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The twenty-first century has been labeled the “Pacific Century,” both in terms of economics as well as military affairs. While South Korea and Japan have stagnated in these aspects, the growth of China since 1980 is unprecedented in modern history. While its economic achievements are both well known and studied, the rapid development of its military is not. In A Military History of China: From the First Recorded Battle to the Twenty-First Century, historian David Richard Petriello provides the first English language account of China’s martial history. China’s military prowess extends across the centuries, and includes the invention or first use of gunpowder, landmines, rocket launchers, armored cavalry, repeating crossbows, multi-stage rockets, and chemical weapons – in many cases, long before the West.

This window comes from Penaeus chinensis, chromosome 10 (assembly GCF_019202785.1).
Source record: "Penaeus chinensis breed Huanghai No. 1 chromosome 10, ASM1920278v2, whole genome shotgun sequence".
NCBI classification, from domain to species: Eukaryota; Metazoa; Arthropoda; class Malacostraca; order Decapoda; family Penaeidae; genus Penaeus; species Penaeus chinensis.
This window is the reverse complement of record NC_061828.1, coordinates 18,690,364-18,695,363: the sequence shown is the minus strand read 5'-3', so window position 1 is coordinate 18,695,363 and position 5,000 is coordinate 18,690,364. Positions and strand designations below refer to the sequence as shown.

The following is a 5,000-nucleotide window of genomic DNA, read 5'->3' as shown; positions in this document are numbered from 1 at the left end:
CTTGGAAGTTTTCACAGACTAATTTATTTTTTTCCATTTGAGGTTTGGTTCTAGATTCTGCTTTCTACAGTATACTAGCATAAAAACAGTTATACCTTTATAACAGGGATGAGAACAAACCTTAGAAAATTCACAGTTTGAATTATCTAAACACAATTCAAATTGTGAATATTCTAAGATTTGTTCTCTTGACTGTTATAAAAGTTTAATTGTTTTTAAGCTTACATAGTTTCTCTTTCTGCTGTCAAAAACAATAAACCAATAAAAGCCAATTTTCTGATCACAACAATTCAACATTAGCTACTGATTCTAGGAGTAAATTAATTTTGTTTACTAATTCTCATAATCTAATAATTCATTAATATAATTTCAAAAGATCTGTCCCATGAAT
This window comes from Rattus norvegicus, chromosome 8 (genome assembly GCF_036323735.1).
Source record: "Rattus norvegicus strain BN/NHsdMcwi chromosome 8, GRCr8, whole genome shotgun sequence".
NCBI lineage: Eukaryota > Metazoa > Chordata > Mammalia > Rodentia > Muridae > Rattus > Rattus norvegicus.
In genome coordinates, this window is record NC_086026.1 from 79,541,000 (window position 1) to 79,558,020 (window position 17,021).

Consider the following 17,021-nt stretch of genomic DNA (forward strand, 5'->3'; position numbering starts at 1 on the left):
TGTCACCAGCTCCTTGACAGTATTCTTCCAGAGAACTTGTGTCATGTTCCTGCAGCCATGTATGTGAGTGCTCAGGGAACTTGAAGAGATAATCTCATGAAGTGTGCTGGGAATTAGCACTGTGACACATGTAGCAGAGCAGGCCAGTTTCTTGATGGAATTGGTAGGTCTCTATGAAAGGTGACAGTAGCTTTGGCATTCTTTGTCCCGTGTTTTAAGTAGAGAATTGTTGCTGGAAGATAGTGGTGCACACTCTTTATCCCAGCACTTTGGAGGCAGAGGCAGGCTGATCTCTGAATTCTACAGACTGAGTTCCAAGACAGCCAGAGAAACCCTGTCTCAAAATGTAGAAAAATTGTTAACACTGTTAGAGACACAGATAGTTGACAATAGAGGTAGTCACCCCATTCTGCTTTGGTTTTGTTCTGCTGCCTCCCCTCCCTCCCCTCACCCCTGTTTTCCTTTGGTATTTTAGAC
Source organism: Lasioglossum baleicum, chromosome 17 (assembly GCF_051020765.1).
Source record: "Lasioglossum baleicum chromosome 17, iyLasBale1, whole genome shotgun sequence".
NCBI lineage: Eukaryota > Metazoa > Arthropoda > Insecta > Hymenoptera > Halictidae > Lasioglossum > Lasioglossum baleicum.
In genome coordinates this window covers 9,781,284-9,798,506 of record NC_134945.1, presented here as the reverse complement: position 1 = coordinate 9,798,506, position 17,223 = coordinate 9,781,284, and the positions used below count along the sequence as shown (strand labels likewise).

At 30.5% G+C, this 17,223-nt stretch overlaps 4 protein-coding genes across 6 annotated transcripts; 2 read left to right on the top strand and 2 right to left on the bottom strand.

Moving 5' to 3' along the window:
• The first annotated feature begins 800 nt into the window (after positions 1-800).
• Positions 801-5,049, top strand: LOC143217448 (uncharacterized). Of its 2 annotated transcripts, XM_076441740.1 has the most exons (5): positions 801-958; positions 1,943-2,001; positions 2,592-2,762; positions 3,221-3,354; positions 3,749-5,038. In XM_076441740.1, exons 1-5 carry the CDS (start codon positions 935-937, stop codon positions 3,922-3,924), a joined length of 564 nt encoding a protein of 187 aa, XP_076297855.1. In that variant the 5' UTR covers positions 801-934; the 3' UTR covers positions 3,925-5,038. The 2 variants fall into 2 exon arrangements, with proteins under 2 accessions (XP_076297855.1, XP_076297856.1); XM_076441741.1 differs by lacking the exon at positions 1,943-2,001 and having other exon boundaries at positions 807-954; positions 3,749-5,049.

Illustrated with more than one hundred maps and figures, the book traces the general military history of China from the Neolithic Age to the present day. Particular attention is paid to specific battles, military thinkers, the impact of geography on warfare in China, and the role played by technology. Likewise, the work examines the underlying philosophy of why China goes to war. Because China’s military weakness over the past two centuries compared to the West has given a false sense of China’s potential, a thorough knowledge of the men, battles, tactics, geography, strategies, philosophy, and experiences of war throughout Chinese history are vital to prepare students, scholars, soldiers, and politicians for the return of China as a major innovative and global military power.
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